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Biodiversity Genomics Lab
Welcome to Zhang's Lab

On the last page of The Origin of Species, Darwin writes that there is grandeur in the view that all of life had a single beginning from which evolved endless forms most beautiful and most wonderful. In the over 150 years that passed, biology has made tremendous progress understanding the pathways and molecular processes behind the diversification of the life forms, and evolution's fundamental genetic mechanisms that Darwin was unaware of became firmly established via the Neodarwinian synthesis in the first half of the 20th century. The second half of the 20th century added all aspects of social evolution to the Neodarwinian synthesis after W.D. Hamilton developed inclusive fitness theory in the 1960s and 1970s. In spite of these major developments we continue to know very little about the fundamental molecular processes that produce adapted phenotypes in response to variation in the physical and social environment of organisms. The next generation sequencing revolution has
demonstrated this very clearly in that we are now generating reference genomes at a higher rate that we can study how these blueprints translate in responses to natural selection, the adaptations arising from these responses, and the ultimate diversification and speciation processes that may or may not follow. We have developed and applied comparative genomic tools on high throughput '-omics' data to address the classical questions of diversification, adaptation and speciation across a broad spectrum of organisms. Our group is also interested in the evolution of eusocial insects and behaviors. We have initiated and participated in many comparative genomic studies in eusocial insects and now are focusing on the functional genomic study to understand how the genetic and epigenetic processes regulate the caste development and the behavioural plasticity in eusocial insects.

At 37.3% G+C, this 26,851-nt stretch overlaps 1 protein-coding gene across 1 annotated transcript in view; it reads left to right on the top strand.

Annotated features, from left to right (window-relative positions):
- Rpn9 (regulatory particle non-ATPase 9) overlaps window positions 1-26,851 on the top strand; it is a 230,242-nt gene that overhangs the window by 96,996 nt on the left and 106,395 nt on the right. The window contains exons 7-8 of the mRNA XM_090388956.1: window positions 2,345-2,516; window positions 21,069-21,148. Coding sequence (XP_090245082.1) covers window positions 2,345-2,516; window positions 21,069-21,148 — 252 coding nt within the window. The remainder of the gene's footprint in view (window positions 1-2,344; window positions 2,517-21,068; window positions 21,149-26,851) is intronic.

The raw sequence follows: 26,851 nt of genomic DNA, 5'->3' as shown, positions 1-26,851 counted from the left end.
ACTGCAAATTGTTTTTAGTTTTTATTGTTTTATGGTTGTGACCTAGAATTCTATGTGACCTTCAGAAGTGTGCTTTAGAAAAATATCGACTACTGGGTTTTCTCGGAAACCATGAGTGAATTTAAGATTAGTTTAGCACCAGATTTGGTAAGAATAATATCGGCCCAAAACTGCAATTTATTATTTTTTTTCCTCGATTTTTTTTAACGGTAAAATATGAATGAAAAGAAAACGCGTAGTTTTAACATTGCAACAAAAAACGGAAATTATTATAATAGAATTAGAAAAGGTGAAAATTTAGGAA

Latest News

2018/11/28Guojie Zhang was recognized as a Highly Cited Researcher for 2018 in Cross-Field by Calrivate Analytics
2018/10/24Our comparative transcriptomic study in reconstructing the ancestral brain genetic regulatory network for caste systems in ants is now published on Nature Ecology & Evolution!
2018/08/06The population study of the genetic mechanism underlying the rapid behavior changes under the domestication experiment for red fox is published in Nature ecology & evolution.
2018/04/24First AsiaEvo, Connecting Asian Evolutionary Biologists to the World! Over 800 delegates from 34 countries met in Shenzhen, China from 18-20 April for the first AsiaEvo Conference. The conference hosted 44 symposia and attracted contributions from many fields.
2018/02/19The hologenomic study of the common vampire bat genome and its gut metagenome is published in Nature ecology & evolution
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